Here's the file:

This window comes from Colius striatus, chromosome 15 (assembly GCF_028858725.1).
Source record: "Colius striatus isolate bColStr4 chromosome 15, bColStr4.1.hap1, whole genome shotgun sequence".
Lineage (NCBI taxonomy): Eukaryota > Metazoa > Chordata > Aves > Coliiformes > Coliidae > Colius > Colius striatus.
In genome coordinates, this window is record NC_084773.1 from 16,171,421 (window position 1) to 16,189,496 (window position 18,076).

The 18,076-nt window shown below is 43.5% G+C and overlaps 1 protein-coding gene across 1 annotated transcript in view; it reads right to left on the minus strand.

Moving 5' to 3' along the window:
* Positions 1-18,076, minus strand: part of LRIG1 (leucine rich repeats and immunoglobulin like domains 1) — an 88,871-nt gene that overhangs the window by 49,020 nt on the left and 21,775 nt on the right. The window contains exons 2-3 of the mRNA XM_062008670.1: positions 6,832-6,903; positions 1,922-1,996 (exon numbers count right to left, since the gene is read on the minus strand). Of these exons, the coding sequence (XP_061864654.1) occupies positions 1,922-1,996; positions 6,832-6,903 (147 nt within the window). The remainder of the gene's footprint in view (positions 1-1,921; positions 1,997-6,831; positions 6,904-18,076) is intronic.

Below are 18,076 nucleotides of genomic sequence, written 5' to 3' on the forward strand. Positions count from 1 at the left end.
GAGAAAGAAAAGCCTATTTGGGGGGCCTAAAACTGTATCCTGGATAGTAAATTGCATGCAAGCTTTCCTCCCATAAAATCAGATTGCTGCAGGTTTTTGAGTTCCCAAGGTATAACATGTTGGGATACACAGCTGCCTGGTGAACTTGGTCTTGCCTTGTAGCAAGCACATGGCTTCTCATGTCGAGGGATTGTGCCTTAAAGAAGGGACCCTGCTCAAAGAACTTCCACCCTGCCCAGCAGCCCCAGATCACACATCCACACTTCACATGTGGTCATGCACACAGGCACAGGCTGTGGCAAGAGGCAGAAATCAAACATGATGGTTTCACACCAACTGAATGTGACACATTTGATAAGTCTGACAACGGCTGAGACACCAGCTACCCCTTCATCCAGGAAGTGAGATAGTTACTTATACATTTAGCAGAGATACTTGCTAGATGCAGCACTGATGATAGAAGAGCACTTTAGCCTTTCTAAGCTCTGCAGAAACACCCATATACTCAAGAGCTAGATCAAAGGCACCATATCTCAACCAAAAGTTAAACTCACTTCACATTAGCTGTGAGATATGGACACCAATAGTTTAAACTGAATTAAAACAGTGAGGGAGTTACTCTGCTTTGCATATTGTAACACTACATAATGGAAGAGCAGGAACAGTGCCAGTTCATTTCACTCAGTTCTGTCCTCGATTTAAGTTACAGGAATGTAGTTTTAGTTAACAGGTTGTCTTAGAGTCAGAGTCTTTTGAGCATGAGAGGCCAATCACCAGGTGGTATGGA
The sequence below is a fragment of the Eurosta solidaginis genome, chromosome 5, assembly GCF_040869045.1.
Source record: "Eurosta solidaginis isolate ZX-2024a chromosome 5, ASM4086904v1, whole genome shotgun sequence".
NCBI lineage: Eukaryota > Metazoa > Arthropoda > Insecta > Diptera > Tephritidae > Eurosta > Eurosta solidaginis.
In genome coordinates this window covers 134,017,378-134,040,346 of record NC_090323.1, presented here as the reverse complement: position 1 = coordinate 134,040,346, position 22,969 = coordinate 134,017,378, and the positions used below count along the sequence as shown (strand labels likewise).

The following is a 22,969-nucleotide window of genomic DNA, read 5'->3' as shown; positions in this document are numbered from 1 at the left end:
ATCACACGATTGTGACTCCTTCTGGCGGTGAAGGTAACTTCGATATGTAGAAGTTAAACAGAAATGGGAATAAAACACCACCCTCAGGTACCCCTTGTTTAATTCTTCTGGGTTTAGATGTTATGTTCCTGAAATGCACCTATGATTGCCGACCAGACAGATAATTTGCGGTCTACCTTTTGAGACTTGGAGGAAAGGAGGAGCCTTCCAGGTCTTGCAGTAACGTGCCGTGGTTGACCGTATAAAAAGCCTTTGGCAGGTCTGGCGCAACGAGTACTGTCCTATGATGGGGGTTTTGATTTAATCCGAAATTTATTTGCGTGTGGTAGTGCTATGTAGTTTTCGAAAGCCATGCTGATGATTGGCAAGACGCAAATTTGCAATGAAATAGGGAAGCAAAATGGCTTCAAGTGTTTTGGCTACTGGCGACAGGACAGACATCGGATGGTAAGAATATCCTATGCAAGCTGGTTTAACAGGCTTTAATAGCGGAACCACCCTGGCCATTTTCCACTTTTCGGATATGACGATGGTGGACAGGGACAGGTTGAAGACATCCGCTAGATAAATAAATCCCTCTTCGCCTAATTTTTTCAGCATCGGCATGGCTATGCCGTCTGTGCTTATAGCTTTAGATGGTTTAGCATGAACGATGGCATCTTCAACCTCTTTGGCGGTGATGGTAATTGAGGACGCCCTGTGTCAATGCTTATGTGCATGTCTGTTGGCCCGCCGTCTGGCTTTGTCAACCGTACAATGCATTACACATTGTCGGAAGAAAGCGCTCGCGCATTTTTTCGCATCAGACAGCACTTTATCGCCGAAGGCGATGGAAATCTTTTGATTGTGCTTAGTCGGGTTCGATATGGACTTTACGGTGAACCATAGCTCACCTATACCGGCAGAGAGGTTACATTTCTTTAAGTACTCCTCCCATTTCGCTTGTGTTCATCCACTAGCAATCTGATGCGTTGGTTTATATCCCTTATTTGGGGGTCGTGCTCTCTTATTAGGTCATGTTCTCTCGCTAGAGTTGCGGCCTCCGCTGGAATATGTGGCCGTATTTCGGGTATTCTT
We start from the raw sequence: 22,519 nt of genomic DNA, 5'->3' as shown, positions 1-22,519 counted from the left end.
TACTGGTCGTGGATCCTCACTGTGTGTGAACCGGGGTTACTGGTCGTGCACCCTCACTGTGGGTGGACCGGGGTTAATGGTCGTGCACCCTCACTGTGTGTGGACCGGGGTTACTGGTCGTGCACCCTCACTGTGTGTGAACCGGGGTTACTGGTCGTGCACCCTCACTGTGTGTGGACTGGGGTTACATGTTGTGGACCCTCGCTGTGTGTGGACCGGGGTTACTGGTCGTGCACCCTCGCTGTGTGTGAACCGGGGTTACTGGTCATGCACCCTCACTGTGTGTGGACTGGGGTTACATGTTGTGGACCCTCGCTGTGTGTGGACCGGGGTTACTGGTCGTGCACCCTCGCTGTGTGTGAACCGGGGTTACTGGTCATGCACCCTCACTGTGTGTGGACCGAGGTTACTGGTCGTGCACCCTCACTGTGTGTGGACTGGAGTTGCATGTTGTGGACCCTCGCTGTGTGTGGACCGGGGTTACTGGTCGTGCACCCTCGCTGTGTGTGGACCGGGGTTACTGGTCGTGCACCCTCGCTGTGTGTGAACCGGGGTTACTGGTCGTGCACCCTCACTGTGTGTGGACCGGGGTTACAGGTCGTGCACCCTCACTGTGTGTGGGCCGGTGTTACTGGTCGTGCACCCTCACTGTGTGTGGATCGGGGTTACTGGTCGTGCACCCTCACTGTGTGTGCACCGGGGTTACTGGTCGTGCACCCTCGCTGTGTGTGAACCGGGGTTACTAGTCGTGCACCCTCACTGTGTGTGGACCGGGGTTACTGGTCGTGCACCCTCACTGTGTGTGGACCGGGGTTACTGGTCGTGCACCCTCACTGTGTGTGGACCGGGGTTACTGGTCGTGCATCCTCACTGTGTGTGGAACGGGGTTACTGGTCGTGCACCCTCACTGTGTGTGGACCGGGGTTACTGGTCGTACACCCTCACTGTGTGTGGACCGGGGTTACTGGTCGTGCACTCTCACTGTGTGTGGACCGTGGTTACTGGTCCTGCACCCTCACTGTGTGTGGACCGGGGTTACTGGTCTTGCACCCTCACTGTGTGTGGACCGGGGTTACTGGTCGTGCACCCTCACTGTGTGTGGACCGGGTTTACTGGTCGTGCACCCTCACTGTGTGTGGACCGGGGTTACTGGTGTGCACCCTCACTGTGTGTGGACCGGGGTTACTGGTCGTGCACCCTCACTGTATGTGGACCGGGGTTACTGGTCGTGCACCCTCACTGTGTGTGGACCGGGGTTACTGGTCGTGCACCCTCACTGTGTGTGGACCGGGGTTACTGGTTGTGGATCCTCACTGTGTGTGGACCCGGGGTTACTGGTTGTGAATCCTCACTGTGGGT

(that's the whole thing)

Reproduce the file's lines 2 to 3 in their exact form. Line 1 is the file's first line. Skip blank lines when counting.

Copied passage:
Source record: "Colius striatus isolate bColStr4 chromosome 15, bColStr4.1.hap1, whole genome shotgun sequence".
Lineage (NCBI taxonomy): Eukaryota > Metazoa > Chordata > Aves > Coliiformes > Coliidae > Colius > Colius striatus.